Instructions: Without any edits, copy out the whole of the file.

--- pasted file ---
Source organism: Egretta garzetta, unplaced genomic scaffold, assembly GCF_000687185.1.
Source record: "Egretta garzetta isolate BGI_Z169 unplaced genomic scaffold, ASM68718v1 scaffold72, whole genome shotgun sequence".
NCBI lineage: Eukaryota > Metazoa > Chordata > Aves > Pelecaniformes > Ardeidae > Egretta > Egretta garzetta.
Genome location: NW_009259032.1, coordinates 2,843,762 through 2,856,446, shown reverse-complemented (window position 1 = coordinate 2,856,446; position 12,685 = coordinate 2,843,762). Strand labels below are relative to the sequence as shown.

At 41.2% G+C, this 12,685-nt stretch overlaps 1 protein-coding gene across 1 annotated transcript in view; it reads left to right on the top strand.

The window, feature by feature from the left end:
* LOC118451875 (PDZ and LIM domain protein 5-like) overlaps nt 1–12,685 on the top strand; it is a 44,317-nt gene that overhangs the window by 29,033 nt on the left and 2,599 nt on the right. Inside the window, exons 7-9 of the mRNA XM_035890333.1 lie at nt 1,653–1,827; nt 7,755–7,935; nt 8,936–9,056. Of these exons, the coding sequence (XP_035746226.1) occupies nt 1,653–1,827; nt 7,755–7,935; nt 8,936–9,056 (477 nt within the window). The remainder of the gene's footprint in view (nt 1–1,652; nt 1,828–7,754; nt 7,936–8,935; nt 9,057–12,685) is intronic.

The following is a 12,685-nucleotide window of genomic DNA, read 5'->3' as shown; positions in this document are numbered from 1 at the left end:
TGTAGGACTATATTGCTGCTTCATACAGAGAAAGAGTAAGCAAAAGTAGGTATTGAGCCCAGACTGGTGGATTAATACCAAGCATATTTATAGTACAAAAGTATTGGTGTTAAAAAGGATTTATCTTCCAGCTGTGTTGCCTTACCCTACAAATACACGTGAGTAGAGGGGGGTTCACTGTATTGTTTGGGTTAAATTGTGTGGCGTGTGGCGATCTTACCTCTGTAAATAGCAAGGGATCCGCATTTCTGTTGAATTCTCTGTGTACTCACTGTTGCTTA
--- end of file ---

Source organism: Egretta garzetta, unplaced genomic scaffold, assembly GCF_000687185.1.
Source record: "Egretta garzetta isolate BGI_Z169 unplaced genomic scaffold, ASM68718v1 scaffold72, whole genome shotgun sequence".
NCBI lineage: Eukaryota > Metazoa > Chordata > Aves > Pelecaniformes > Ardeidae > Egretta > Egretta garzetta.
Genome location: NW_009259032.1, coordinates 2,843,762 through 2,856,446, shown reverse-complemented (window position 1 = coordinate 2,856,446; position 12,685 = coordinate 2,843,762). Strand labels below are relative to the sequence as shown.

At 41.2% G+C, this 12,685-nt stretch overlaps 1 protein-coding gene across 1 annotated transcript in view; it reads left to right on the top strand.

The window, feature by feature from the left end:
* LOC118451875 (PDZ and LIM domain protein 5-like) overlaps nt 1–12,685 on the top strand; it is a 44,317-nt gene that overhangs the window by 29,033 nt on the left and 2,599 nt on the right. Inside the window, exons 7-9 of the mRNA XM_035890333.1 lie at nt 1,653–1,827; nt 7,755–7,935; nt 8,936–9,056. Of these exons, the coding sequence (XP_035746226.1) occupies nt 1,653–1,827; nt 7,755–7,935; nt 8,936–9,056 (477 nt within the window). The remainder of the gene's footprint in view (nt 1–1,652; nt 1,828–7,754; nt 7,936–8,935; nt 9,057–12,685) is intronic.

The following is a 12,685-nucleotide window of genomic DNA, read 5'->3' as shown; positions in this document are numbered from 1 at the left end:
TGTAGGACTATATTGCTGCTTCATACAGAGAAAGAGTAAGCAAAAGTAGGTATTGAGCCCAGACTGGTGGATTAATACCAAGCATATTTATAGTACAAAAGTATTGGTGTTAAAAAGGATTTATCTTCCAGCTGTGTTGCCTTACCCTACAAATACACGTGAGTAGAGGGGGGTTCACTGTATTGTTTGGGTTAAATTGTGTGGCGTGTGGCGATCTTACCTCTGTAAATAGCAAGGGATCCGCATTTCTGTTGAATTCTCTGTGTACTCACTGTTGCTTA